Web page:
This changed the focus to preventing borrowers from becoming past due and entering the collections process, rather than on borrowers who are already past due on their repayment.

Cleveland Housing Network

Finally, problem statements can contain hidden presumptions that limit the possibilities for diagnosis and design. Cleveland Housing Network’s original problem statement contained this kind of presumption:

Barriers such as poor marketing inhibit residents in the Lease Purchase Program from paying rent online.

This statement made two presumptions. First, it presumed that poor marketing of the program is what is preventing online payment. Second, it presumed that if more people signed up to pay rent online, they would be more likely to pay their rent on time. This second presumption is hidden—meaning it is implied rather than directly stated. In our initial discussions with the Cleveland Housing Network, management indicated that on-time rent payment was the goal, and that online payment was a means to reach that ultimate goal. We felt the presumptions would limit the range of possible solutions to the ultimate goal of repayment. Further, we checked the second assumption against one month of data and found that many people paid their rent late even if they had signed up for the online payment system.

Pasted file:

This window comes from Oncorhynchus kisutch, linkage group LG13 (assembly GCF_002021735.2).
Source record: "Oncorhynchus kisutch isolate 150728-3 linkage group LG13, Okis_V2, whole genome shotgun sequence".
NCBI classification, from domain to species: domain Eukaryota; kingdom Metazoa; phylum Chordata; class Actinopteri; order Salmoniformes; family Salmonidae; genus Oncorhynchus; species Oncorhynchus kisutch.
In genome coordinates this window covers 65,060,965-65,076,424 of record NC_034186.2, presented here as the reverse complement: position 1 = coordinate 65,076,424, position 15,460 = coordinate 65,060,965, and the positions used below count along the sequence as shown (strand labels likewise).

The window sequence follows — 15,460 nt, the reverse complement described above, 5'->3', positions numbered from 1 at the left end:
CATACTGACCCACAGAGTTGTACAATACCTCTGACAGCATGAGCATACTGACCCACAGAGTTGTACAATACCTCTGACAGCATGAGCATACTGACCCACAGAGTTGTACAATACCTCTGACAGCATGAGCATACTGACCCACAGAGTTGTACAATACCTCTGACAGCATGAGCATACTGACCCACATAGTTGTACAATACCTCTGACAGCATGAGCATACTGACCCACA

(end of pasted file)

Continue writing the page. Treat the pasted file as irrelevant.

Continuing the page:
After further discussion with the Cleveland Housing Network, we revised the statement:

Despite multiple payment options, clients in the Lease Purchase Program fail to pay their rent on time.

The revised problem statement eliminates these presumptions. It also presents us with a different target: we attempt to encourage residents to pay their rent on time, rather than focus only on online payments.

Next BETA Project Post: Diagnosis

This post and other helpful insights from the BETA Project are available on the Behavioral Economics blog and the BETA Project website. Our next post will look at how reworking the problem statements for the BETA project sets the stage for our next phase: diagnosis. We will discuss how we started the process of moving from these problem statements to a diagnosis of the underlying behaviors and psychologies that may be preventing clients from achieving their desired outcomes.diagnose stage